RealTime IT News

Convergence Arriving on Backs of Trucks

CHICAGO -- The future called convergence is finally arriving as manufacturers deliver equipment that can run and manage those networks.

Convergence has been a buzzword for a while now in the industry, a phrase to describe the morphing of separate voice, data and video services onto one network, whether the platform is Wi-Fi, fiber optics or CMDA.

From it, customers can make use of integrated TV, phone and Internet services with one user interface, whether from a wireless phone, on the desktop or in front of the TV.

With it users can watch the latest sitcom on their TV, get out of the house and continue watching the show from their mobile phone or other wireless device. Convergence lets users take their call on a VoIP phone and move through both cell range and Wi-Fi hotspots while chatting away.

Service providers are laying the groundwork too. Later this year, Verizon plans to introduce Fios TV, an IP-based service that will compete with the cable industry and build out its Internet data service. SBC has plans of its own for an IP-based TV service. Both will feature interactive material.

The price drop in fiber optics has made it easier for carriers to use it in place of copper wiring, Krish Prabhu, CEO and president of Tellabs, told attendees at the SUPERCOMM telecom trade show here Wednesday. However, just having fast Internet speeds won't make it a viable option to consumers.

"The thing that's going to make the case for delivering video and fiber, it's very imperative to deliver high-definition TV and video," he said.

That's a necessary step for service providers to offer high-definition digital television (HDTV), which generally needs 17 Mbps bandwidth per set.

That's good news for a telecom industry still largely recovering from the dot-com implosion, and which later shifted to enterprise-centric products.

That's all going to change, John Chambers, Cisco president and CEO, said Tuesday. Where networking was once focused on transactions, the future is all about interactions -- one device talking to another. Those interactions, he said, will be managed by ISPs .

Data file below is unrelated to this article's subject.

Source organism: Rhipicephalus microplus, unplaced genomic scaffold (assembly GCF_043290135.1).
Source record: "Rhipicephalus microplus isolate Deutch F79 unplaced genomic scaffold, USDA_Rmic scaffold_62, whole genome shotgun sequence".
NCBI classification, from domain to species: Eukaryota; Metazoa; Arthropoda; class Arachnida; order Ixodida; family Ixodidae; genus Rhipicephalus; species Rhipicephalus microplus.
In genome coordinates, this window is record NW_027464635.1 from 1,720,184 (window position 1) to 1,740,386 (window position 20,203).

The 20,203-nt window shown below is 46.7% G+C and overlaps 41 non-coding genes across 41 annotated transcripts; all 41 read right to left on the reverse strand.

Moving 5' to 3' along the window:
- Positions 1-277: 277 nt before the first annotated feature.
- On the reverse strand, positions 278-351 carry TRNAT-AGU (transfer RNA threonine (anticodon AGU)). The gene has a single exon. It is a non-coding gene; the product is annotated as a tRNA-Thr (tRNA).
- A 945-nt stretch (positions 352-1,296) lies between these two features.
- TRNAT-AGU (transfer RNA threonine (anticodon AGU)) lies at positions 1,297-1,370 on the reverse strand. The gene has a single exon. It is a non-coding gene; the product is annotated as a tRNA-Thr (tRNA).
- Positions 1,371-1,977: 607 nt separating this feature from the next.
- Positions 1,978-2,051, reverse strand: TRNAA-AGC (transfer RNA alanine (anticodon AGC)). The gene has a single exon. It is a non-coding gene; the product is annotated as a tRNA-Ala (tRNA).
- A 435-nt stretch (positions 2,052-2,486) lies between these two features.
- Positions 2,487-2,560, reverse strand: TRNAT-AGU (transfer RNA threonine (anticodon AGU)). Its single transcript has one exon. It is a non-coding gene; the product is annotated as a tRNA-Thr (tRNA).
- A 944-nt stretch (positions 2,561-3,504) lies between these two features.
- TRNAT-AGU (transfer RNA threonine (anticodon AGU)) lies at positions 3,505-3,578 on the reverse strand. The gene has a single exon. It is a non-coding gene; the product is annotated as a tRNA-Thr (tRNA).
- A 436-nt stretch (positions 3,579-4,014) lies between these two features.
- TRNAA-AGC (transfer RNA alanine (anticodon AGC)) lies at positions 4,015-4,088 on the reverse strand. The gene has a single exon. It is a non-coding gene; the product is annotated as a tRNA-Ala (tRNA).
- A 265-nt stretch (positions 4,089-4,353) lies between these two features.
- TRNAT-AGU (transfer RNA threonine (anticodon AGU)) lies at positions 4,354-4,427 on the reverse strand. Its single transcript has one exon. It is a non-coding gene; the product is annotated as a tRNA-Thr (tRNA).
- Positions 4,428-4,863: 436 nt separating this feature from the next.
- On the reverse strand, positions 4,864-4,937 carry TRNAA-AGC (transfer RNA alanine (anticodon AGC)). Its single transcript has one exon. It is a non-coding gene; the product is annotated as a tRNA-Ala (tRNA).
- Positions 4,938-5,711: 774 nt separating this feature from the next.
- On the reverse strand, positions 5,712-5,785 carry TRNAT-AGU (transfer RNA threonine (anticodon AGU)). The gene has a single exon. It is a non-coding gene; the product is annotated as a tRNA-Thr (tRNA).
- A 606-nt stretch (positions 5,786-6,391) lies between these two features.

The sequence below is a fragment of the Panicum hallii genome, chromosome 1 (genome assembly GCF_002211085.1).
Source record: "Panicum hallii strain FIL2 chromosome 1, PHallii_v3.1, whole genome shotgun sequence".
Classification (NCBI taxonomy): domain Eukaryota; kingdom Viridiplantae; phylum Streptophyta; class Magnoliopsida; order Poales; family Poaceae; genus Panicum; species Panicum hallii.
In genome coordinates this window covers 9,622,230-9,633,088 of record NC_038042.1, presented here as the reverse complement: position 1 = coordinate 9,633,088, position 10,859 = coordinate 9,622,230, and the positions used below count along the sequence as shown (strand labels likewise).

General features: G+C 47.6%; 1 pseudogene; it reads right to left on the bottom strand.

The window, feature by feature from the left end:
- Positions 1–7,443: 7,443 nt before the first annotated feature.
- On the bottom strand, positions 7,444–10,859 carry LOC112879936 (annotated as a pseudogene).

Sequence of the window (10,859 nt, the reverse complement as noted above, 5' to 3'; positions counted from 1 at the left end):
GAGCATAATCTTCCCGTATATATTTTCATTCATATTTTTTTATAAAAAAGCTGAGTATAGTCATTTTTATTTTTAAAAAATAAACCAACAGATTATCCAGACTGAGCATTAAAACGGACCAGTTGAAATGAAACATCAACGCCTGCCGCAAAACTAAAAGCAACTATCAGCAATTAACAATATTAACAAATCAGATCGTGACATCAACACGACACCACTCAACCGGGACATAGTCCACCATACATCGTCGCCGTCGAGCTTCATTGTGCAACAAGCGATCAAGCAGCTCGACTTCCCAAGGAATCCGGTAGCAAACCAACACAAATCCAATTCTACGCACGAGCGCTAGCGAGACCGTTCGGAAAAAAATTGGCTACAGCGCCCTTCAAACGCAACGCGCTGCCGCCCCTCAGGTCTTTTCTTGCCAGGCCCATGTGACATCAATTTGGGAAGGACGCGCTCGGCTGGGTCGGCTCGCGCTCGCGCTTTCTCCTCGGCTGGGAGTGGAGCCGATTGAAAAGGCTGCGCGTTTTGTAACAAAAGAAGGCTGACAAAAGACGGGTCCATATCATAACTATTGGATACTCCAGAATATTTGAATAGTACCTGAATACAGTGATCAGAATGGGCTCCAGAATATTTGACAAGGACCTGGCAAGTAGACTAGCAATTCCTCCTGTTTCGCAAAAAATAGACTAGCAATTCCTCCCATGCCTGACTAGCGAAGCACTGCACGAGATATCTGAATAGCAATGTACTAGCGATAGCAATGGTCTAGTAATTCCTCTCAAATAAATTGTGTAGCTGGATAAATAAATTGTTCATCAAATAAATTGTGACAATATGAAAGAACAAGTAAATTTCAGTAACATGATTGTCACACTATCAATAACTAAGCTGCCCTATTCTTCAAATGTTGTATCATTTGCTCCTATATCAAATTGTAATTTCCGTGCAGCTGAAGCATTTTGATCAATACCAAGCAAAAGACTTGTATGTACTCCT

The outspoken Cisco chief said that while 48 percent of the company's revenues come from commercial companies, Cisco is investing 50 percent of its research and development monies on equipment to be used by service providers. He said the investment was made because the services that will run on converged networks will come from service providers.

"We wouldn't be investing in you if that wasn't true," he told attendees.

Hardware will be needed to manage the different services -- a blade server to manage VoIP users, another to track cell phone users and so on. He also said converged networks will need to place a heavy emphasis on security.

With smart phones talking to computers that are talking to TVs, the threat of network attacks becomes greater, a thought echoed by Patricia Russo, Lucent Technologies chairman and CEO.

Russo said with innovation comes responsibility. While the diversity of the hardware industry makes for many new technologies and functionality, she said it also makes it more of a challenge to address security in a coordinated fashion.

"That's why more than ever, while we continue to compete and slug it out in the marketplace, it's critically important that we all work together in the industry toward a more secure network environment," she said.

Russo broke down her thoughts into three requirements of: availability of security services like anti-virus and spam blocking; security for wireless signals while also supporting legitimate law enforcement needs; and a federated identification management standard and universal authentication processes.